Bundaberg Region Coastal Hazard Adaptation Strategy

Project Overview

Many coastal communities face coastal erosion and inundation risks. We are already experiencing erosion problems across the Bundaberg region including Woodgate, Moore Park Beach and Miara. It is anticipated that projected sea level rise and more intense storms from a changing climate may increase and extend these risks to areas currently at low or no risk.
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These effects have the potential to impact the livelihoods and lifestyles of coastal residents and the natural environment. Decisions and actions that help to prepare for the adverse consequences of climate change as well as taking advantage of the opportunities are known as climate adaptation.
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To assist in understanding and adapting to climate change, Bundaberg Regional Council is developing a Coastal Hazard Adaptation Strategy (CHAS) for its 110km of coastline. The CHAS will look at hazards such as coastal erosion, storm tide inundation and sea level rise and the potential impacts on the community, infrastructure and the environment.
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The output from the CHAS will be a strategy aimed at reducing the future risk of beach erosion and flooding in coastal settlements while also increasing the resilience of our community in response.
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The CHAS will be informed by the best available science, data and information. Council recognises that both the community and key stakeholders have a significant role to play in the development of the CHAS. This website has been set up as a tool for digital engagement, a place to share information on the project and provide opportunities for you to have your say regardless of your location.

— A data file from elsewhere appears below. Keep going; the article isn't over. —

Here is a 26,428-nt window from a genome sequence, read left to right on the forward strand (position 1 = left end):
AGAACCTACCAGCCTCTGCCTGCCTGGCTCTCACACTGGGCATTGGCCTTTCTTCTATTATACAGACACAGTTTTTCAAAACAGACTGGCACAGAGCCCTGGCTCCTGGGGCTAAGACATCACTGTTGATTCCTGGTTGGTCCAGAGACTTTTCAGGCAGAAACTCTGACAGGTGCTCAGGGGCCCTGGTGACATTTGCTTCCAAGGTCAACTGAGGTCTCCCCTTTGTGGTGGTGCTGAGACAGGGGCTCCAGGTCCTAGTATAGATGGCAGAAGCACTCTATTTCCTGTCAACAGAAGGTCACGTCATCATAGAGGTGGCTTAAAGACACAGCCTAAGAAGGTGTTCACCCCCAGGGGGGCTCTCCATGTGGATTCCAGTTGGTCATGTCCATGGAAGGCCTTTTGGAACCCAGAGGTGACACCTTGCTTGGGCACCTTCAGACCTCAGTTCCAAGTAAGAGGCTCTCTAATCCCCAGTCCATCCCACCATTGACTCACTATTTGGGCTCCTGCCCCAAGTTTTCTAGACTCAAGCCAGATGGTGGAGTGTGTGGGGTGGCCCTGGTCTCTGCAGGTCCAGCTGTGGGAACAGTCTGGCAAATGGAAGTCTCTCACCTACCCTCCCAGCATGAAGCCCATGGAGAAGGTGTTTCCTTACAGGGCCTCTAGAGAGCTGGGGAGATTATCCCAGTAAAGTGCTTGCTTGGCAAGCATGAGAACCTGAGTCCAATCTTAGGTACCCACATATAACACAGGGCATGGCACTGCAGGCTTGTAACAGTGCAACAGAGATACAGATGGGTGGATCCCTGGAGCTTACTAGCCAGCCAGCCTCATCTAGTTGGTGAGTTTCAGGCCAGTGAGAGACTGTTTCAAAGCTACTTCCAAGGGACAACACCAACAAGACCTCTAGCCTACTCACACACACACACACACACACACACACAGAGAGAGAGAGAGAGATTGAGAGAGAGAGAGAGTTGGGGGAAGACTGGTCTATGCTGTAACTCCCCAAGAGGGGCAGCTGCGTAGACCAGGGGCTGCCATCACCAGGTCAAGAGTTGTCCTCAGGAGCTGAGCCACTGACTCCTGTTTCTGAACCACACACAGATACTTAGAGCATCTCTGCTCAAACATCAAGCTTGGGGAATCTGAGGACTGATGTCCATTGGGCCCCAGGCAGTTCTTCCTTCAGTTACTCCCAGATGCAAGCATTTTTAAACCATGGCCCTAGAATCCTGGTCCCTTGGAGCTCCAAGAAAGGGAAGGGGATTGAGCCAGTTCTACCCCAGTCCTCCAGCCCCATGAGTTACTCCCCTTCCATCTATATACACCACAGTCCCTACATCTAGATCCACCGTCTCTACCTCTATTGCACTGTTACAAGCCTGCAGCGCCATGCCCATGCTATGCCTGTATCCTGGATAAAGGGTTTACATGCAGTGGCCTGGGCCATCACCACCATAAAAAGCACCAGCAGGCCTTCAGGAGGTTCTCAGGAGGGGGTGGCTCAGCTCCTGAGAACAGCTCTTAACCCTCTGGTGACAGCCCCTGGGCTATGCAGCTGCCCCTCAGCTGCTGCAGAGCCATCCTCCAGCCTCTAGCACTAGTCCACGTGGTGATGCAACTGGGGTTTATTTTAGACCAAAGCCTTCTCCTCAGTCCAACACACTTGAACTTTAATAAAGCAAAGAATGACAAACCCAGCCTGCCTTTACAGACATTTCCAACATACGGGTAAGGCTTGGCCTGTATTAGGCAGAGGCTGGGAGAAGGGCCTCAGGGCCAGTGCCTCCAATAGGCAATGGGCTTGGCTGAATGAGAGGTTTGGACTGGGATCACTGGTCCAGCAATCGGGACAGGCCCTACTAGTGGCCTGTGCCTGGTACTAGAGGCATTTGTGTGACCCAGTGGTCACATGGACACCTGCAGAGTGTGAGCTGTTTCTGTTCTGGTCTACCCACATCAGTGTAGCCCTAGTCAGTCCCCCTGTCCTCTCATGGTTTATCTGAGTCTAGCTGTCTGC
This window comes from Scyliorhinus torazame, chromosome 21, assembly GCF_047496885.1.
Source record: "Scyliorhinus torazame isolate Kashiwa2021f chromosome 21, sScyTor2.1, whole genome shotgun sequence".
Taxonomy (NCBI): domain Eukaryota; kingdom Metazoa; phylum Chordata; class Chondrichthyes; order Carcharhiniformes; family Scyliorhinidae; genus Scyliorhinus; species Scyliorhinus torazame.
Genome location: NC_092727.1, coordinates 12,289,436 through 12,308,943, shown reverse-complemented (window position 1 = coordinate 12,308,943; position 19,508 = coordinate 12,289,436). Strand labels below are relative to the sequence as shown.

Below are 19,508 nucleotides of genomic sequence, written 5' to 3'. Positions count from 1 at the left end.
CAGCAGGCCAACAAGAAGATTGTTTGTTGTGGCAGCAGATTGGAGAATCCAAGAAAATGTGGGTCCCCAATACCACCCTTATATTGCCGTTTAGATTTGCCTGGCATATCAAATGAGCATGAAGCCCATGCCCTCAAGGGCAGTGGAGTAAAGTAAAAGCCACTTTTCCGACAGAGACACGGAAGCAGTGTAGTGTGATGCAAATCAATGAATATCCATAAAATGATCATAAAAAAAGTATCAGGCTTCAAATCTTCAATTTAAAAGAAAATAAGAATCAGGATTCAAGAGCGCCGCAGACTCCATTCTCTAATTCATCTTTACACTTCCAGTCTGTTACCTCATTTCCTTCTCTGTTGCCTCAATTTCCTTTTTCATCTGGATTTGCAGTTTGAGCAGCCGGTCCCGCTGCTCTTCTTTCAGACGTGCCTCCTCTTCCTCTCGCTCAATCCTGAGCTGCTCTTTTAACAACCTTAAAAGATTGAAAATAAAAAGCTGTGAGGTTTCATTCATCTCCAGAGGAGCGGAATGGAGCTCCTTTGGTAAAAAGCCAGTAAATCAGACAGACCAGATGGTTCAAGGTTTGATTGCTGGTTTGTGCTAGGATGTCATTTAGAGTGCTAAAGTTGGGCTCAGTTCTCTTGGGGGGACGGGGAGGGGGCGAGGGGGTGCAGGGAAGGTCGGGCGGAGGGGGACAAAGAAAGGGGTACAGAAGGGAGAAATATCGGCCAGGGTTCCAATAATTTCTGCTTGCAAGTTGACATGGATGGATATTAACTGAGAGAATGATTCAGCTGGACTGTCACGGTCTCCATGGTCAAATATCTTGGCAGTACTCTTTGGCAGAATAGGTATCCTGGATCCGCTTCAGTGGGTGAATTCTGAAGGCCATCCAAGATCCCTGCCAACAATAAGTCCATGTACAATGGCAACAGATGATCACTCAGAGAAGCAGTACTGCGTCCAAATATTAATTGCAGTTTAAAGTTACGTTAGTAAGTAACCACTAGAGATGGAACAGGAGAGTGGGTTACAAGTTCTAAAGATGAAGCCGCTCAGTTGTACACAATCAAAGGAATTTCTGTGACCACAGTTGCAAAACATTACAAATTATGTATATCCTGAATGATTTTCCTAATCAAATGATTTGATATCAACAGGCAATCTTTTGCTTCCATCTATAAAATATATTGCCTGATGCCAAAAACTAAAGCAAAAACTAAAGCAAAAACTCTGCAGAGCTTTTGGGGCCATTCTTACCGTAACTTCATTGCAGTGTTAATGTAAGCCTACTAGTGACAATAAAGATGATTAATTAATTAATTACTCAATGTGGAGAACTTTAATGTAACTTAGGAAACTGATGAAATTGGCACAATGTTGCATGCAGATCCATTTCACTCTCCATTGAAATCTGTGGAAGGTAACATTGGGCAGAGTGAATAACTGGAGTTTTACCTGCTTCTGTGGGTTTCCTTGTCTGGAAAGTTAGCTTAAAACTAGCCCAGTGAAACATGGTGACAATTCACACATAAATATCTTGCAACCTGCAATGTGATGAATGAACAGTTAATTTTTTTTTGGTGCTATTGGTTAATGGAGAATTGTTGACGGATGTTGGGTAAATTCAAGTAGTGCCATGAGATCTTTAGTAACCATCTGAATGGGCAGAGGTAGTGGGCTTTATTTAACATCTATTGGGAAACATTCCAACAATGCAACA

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The CHAS will be developed in consultation with the community to ensure there is broad understanding of the vulnerabilities and risks associated with a changing climate and the need for climate adaptation.
We encourage your participation so please REGISTER HERE for updates.
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Project Update #5 August 2019

The results of the community survey revealed what resident’s value most about the Bundaberg Region coastline and will be used to shape the CHAS. More than 600 residents participated in the survey and the headline findings are:

The top five ways people use the coast:

  • Enjoying view
  • Recreational activities (in the water)
  • At the water’s edge
  • Socially
  • Visiting cafes, restaurants etc

The top five qualities and characteristics of the coast:

  • Presence of native animals
  • Relaxed lifestyle
  • Sandy beaches
  • Functioning infrastructure
  • Regulation of development

The top five concerns about the coast:

  • Dune erosion
  • Water quality
  • Loss of vegetation
  • Safe beach access
  • Population growth

The results from the community values survey will be used to assist to shape the future strategy and manage the risks of coastal hazard by provide guidance and a framework by which adaptation options to coastal hazards will be identified.